If so, then welcome, thought I. We haven't had a cold spell as yet this winter. And when I'm warm and dry, sitting at the window, reading, writing, sipping coffee, it is pleasant to watch the flakes flurry down.
But Sunday mid-morning the snow had not yet come. I began to doubt.
I set out walking. Halfway up Tabor, I saw the front approaching from the west. A gauzy, gray curtain marked its advance.
I no sooner made the summit than the weather was upon me. Tabor's crown stands some 450 feet above the surface streets where I live (on the high ground east of the river). The difference in elevation proved enough to transform drizzly sleet to snow. Actual snow!
|On top of Mount Tabor|
Although I wasn't comfortably seated in a coffee house or on the sofa by the fire, a sense of warmth and security descended upon me. The shoe is dropping, and guess what? It ain't all that bad.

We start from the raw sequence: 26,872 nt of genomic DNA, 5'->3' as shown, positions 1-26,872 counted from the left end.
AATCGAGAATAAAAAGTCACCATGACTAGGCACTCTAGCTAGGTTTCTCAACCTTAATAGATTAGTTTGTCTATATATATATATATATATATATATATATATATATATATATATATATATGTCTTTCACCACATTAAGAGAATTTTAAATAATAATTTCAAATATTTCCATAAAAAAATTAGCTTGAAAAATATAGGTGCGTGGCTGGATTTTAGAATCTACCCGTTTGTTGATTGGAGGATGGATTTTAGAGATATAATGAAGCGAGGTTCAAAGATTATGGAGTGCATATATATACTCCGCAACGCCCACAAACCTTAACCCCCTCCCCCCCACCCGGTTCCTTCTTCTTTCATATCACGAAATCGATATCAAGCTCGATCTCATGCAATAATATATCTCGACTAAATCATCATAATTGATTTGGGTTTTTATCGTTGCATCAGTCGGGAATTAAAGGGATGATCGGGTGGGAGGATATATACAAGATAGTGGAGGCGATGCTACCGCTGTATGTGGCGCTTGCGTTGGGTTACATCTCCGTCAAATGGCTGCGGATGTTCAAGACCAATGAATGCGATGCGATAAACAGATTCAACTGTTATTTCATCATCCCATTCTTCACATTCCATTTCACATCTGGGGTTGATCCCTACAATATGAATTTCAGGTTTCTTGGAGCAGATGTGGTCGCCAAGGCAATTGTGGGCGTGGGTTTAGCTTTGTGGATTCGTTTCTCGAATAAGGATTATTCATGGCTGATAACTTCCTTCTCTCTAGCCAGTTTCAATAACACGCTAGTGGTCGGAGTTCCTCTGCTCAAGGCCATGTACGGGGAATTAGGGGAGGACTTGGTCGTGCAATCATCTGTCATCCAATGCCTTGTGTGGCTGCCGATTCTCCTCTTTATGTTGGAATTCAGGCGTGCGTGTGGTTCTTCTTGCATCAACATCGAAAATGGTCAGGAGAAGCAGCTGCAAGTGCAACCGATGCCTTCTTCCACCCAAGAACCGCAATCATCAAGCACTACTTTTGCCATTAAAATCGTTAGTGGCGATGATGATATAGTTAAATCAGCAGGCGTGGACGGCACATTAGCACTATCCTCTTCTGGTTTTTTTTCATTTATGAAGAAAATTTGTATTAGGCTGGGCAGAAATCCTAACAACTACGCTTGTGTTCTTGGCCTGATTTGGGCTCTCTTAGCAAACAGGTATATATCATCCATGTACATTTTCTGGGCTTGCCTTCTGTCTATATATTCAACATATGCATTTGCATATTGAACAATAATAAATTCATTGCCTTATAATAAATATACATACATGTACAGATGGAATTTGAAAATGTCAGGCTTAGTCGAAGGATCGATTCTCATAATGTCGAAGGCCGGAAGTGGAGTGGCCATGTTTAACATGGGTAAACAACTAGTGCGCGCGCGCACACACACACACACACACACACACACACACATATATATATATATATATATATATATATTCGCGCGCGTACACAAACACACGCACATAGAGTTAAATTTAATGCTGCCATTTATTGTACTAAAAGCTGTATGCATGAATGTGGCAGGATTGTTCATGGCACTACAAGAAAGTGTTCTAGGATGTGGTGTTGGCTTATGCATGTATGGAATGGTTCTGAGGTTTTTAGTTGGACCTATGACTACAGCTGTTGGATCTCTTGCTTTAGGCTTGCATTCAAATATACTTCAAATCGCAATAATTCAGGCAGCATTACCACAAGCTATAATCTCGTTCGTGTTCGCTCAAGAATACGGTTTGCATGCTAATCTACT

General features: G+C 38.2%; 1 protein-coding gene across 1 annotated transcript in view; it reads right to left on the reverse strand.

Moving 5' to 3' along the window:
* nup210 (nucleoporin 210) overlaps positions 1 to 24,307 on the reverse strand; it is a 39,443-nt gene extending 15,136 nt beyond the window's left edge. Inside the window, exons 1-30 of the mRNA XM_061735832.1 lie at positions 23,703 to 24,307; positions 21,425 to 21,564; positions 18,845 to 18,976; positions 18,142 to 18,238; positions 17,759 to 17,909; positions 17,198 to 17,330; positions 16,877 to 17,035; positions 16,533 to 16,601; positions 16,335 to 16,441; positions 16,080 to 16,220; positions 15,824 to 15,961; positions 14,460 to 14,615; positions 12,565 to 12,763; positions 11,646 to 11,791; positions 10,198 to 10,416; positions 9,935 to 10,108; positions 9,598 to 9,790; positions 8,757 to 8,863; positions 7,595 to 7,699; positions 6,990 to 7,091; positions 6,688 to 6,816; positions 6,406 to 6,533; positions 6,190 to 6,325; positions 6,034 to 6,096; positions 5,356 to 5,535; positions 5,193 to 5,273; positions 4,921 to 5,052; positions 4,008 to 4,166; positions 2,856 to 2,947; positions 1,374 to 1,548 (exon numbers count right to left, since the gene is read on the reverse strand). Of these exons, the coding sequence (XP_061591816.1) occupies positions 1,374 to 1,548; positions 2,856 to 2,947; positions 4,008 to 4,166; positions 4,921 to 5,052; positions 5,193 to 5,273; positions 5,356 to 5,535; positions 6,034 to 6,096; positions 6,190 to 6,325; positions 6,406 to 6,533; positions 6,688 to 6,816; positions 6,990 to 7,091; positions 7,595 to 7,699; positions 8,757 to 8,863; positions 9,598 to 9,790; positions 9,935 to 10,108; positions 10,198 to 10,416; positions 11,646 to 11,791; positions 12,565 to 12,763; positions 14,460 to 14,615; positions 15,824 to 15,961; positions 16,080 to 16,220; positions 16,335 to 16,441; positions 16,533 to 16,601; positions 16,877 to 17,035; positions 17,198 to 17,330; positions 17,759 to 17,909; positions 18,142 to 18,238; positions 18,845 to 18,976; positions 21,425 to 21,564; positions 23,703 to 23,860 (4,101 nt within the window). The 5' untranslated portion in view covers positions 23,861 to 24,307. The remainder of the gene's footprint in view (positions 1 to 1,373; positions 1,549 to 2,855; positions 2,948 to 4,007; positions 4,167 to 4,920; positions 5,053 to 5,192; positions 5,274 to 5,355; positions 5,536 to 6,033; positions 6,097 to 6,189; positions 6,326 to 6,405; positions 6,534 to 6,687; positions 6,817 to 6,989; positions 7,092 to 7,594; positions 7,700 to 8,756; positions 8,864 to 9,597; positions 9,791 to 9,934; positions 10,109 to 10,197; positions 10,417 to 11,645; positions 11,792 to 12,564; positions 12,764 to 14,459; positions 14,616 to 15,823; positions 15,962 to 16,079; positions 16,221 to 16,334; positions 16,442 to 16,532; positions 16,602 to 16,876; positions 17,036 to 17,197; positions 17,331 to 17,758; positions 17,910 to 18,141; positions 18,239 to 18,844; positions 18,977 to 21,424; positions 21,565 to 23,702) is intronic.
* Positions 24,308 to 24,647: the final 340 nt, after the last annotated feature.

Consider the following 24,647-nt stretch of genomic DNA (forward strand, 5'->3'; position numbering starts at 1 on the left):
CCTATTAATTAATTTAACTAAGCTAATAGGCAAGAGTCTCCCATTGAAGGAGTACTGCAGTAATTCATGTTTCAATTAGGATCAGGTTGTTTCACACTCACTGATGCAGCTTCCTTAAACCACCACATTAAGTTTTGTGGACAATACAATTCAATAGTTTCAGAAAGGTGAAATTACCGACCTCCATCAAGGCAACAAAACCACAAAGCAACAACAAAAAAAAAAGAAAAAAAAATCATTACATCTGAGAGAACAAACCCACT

I descended by eastern trails. Here the wind did not reach. The weather was spent assaulting the western slopes. Standing in the shelter of Tabor's lee, one might scarcely believe there was any snow falling on his crown.
And then, descending further to the city streets, there was no snow at all. Only halfhearted drizzle. But away across the river a patchy white blanket still lay on the hunched shoulders of West Hills.
The best part, I've decided, of being in a storm is the weathering. It's the weathering.